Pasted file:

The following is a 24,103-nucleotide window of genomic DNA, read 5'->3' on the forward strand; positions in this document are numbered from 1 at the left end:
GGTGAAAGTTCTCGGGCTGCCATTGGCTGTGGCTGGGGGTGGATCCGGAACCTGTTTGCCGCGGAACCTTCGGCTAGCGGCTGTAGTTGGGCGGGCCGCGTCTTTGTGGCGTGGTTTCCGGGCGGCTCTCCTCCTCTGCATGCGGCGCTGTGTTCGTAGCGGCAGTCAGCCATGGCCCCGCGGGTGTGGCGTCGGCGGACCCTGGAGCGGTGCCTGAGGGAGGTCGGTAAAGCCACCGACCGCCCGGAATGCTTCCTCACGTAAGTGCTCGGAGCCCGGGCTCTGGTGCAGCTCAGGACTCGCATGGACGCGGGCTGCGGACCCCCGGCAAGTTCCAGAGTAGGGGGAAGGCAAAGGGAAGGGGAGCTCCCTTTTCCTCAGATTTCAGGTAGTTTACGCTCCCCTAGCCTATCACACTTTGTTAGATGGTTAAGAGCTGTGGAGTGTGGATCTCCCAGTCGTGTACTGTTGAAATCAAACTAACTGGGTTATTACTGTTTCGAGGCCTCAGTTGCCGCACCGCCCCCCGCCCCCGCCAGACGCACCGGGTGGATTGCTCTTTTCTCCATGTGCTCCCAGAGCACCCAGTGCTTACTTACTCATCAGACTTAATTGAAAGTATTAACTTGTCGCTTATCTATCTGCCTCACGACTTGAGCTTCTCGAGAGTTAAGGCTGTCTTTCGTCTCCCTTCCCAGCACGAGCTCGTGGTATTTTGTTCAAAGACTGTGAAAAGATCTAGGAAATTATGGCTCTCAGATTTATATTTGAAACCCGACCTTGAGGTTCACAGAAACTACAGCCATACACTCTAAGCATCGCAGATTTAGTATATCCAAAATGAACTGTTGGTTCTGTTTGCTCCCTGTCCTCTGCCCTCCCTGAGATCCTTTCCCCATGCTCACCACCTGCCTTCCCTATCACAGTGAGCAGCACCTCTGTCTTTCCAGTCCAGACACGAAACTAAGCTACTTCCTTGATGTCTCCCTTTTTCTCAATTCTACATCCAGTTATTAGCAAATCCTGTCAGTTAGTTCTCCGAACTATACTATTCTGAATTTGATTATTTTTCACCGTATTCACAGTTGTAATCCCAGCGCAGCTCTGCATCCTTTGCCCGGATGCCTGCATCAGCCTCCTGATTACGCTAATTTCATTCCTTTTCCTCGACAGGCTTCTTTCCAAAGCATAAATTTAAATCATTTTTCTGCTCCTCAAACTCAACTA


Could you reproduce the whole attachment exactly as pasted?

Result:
The following is a 24,103-nucleotide window of genomic DNA, read 5'->3' on the forward strand; positions in this document are numbered from 1 at the left end:
GGTGAAAGTTCTCGGGCTGCCATTGGCTGTGGCTGGGGGTGGATCCGGAACCTGTTTGCCGCGGAACCTTCGGCTAGCGGCTGTAGTTGGGCGGGCCGCGTCTTTGTGGCGTGGTTTCCGGGCGGCTCTCCTCCTCTGCATGCGGCGCTGTGTTCGTAGCGGCAGTCAGCCATGGCCCCGCGGGTGTGGCGTCGGCGGACCCTGGAGCGGTGCCTGAGGGAGGTCGGTAAAGCCACCGACCGCCCGGAATGCTTCCTCACGTAAGTGCTCGGAGCCCGGGCTCTGGTGCAGCTCAGGACTCGCATGGACGCGGGCTGCGGACCCCCGGCAAGTTCCAGAGTAGGGGGAAGGCAAAGGGAAGGGGAGCTCCCTTTTCCTCAGATTTCAGGTAGTTTACGCTCCCCTAGCCTATCACACTTTGTTAGATGGTTAAGAGCTGTGGAGTGTGGATCTCCCAGTCGTGTACTGTTGAAATCAAACTAACTGGGTTATTACTGTTTCGAGGCCTCAGTTGCCGCACCGCCCCCCGCCCCCGCCAGACGCACCGGGTGGATTGCTCTTTTCTCCATGTGCTCCCAGAGCACCCAGTGCTTACTTACTCATCAGACTTAATTGAAAGTATTAACTTGTCGCTTATCTATCTGCCTCACGACTTGAGCTTCTCGAGAGTTAAGGCTGTCTTTCGTCTCCCTTCCCAGCACGAGCTCGTGGTATTTTGTTCAAAGACTGTGAAAAGATCTAGGAAATTATGGCTCTCAGATTTATATTTGAAACCCGACCTTGAGGTTCACAGAAACTACAGCCATACACTCTAAGCATCGCAGATTTAGTATATCCAAAATGAACTGTTGGTTCTGTTTGCTCCCTGTCCTCTGCCCTCCCTGAGATCCTTTCCCCATGCTCACCACCTGCCTTCCCTATCACAGTGAGCAGCACCTCTGTCTTTCCAGTCCAGACACGAAACTAAGCTACTTCCTTGATGTCTCCCTTTTTCTCAATTCTACATCCAGTTATTAGCAAATCCTGTCAGTTAGTTCTCCGAACTATACTATTCTGAATTTGATTATTTTTCACCGTATTCACAGTTGTAATCCCAGCGCAGCTCTGCATCCTTTGCCCGGATGCCTGCATCAGCCTCCTGATTACGCTAATTTCATTCCTTTTCCTCGACAGGCTTCTTTCCAAAGCATAAATTTAAATCATTTTTCTGCTCCTCAAACTCAACTA